New York, November 20, 2007—The U.S. military has said it plans to prosecute an award-winning Associated Press photographer it has held for more than 19 months without charge for alleged links to Iraqi insurgents, but has not revealed evidence of the journalist’s alleged criminal wrongdoing.
The U.S. military informed the AP on Sunday that it would refer the case of detained photographer Bilal Hussein to the Iraqi justice system for possible prosecution because of his alleged links to Iraqi insurgents; however, U.S. officials have not revealed “new evidence” it says it has that implicates the journalist, the AP reported yesterday. The case against Hussein could be heard in Iraqi courts as early as November 29, the AP said. Although the military has not laid out what specific charges Hussein might face, the AP said that charges of aiding militants could carry a death sentence.
“That Bilal Hussein has been held for more than 19 months without charge and on the pretext of unsubstantiated, shifting allegations is deeply alarming,” said CPJ Executive Director Joel Simon. “While we welcome the military’s belated attempt to give him his day in court, we are equally alarmed that he continues to be denied due process and that his legal team has no idea what the evidence is against him so they can prepare a proper defense.”
The AP quoted Pentagon spokesman Geoff Morrell as saying that the military decided to charge the journalist because “new evidence has come to light” in the case, adding that the military has “convincing and irrefutable evidence that Bilal Hussein is a threat to stability and security in Iraq as a link to insurgent activity.” Morrell called Hussein “a terrorist operative who infiltrated the AP.”
“That’s what the military has been saying for 19 months, but whenever we ask to see what’s so convincing we get back something that isn’t convincing at all,” AP Associate General Counsel Dave Tomlin said. The AP’s own investigation into Hussein’s case found no evidence that the photographer was guilty of wrongdoing, and believes he is being held for his journalistic work in Iraq’s Anbar province.
The AP has called the plan to prosecute Hussein a “sham of due process,” noting that they have been given no information on Hussein’s case and have been unable to mount a proper defense.
Hussein, an Iraqi citizen who worked as a freelance photographer for the AP in the volatile cities of Ramadi and Fallujah helped earn the news agency a Pulitzer Prize for photography in 2005 for his photographs documenting violence there. He was taken by U.S. forces on April 12 in Ramadi, the capital of Iraq’s Anbar province, and held in a U.S. prison in Iraq for “imperative reasons of security” on accusations of collaboration with Iraqi insurgents.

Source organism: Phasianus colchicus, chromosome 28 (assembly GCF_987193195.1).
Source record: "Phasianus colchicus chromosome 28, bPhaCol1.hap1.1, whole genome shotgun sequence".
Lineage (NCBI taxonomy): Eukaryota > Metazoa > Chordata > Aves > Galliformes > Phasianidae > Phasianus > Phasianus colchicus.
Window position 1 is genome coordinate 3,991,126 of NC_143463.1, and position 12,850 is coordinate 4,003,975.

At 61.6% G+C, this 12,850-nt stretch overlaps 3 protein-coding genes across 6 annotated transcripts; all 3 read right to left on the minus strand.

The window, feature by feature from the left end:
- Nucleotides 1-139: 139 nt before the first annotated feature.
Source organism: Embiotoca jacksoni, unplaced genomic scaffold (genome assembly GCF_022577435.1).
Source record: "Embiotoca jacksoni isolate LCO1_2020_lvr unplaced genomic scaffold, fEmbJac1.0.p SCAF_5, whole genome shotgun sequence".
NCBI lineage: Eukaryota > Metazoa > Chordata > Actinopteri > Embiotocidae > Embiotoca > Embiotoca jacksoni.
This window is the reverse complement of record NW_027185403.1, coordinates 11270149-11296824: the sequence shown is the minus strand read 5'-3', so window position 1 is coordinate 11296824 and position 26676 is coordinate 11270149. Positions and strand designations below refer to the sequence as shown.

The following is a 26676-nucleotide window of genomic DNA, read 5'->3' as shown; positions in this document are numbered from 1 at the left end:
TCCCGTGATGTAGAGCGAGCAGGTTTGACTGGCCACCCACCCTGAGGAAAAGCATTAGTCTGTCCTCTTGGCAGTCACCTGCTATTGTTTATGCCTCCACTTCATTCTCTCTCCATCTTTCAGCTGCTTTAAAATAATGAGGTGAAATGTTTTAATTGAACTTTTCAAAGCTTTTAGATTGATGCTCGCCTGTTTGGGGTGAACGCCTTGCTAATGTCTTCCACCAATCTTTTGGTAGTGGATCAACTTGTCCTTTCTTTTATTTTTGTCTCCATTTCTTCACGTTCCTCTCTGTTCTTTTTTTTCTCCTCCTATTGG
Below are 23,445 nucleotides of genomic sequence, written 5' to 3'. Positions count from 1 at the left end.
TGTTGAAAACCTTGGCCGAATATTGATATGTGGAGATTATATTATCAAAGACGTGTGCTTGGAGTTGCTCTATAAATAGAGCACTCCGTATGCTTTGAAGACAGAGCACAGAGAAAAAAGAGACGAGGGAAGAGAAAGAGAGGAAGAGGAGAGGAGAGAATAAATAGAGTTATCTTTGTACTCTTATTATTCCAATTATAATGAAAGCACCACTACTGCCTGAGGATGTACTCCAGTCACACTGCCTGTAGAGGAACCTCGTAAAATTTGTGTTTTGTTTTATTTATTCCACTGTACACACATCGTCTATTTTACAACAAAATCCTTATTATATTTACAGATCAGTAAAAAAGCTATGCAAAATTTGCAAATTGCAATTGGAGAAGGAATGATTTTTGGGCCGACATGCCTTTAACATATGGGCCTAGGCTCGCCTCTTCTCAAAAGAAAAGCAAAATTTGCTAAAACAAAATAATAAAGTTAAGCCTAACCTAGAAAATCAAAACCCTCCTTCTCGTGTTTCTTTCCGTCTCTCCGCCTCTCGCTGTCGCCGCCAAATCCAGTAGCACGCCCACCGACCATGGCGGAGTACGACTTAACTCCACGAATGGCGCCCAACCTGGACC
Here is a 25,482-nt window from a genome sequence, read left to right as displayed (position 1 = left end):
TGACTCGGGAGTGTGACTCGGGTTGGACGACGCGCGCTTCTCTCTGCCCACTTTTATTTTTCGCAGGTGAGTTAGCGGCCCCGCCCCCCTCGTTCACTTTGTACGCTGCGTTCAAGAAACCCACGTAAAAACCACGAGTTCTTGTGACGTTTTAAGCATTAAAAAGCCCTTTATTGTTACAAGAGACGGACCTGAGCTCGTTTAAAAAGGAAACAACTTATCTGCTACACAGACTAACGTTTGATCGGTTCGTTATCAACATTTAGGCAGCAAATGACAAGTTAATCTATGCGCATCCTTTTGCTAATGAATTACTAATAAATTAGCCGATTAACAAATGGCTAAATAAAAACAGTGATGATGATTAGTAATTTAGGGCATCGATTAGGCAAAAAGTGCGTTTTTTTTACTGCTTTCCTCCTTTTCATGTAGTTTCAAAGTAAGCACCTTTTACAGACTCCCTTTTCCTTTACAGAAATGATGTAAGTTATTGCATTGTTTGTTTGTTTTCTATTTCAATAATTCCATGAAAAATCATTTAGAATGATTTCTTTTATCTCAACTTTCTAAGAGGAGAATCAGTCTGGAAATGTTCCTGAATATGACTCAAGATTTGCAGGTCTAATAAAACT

Since Hussein’s detention, U.S. officials have made numerous, shifting allegations against the journalist. After his detention, U.S. military officials accused Hussein of having prior knowledge of insurgent attacks on U.S. forces and filming those attacks. They have never substantiated the accusation. According to the AP, U.S. officials at one point alleged that Hussein was involved in the Iraqi insurgent kidnapping of two Arab journalists in Ramadi—a claim that was discredited after AP investigated. The two abducted journalists had not implicated Hussein in the kidnapping; they had instead praised him for his assistance when they were released. The military’s only evidence supporting its claim appeared to be images of the released journalists that were found in Hussein’s camera, AP said.
Hussein’s detention is not an isolated incident. Over the last three years, dozens of journalists—mostly Iraqis—have been detained by U.S. troops, according to CPJ research. While most have been released after short periods, in at least eight cases documented by CPJ Iraqi journalists have been held by U.S. forces for weeks or months without charge or conviction. In one highly publicized case, Abdul Ameer Younis Hussein, a freelance cameraman working for CBS, was detained after being wounded by U.S. military fire as he filmed clashes in Mosul in northern Iraq on April 5, 2005. U.S. military officials claimed footage in his camera led them to suspect Hussein had prior knowledge of attacks on coalition forces. In April 2006, a year after his arrest, Hussein was freed after an Iraqi criminal court, citing a lack of evidence, acquitted him of collaborating with insurgents.
In addition to Bilal Hussein, the U.S. military continues to hold Al-Jazeera cameraman Sami al-Haj in detention at Guantánamo Bay, Cuba. Al-Haj, first detained in Pakistan in December 2001, has not been charged or provided due process. CPJ outlined the case and called for due process in a special report in October 2006, “The Enemy?“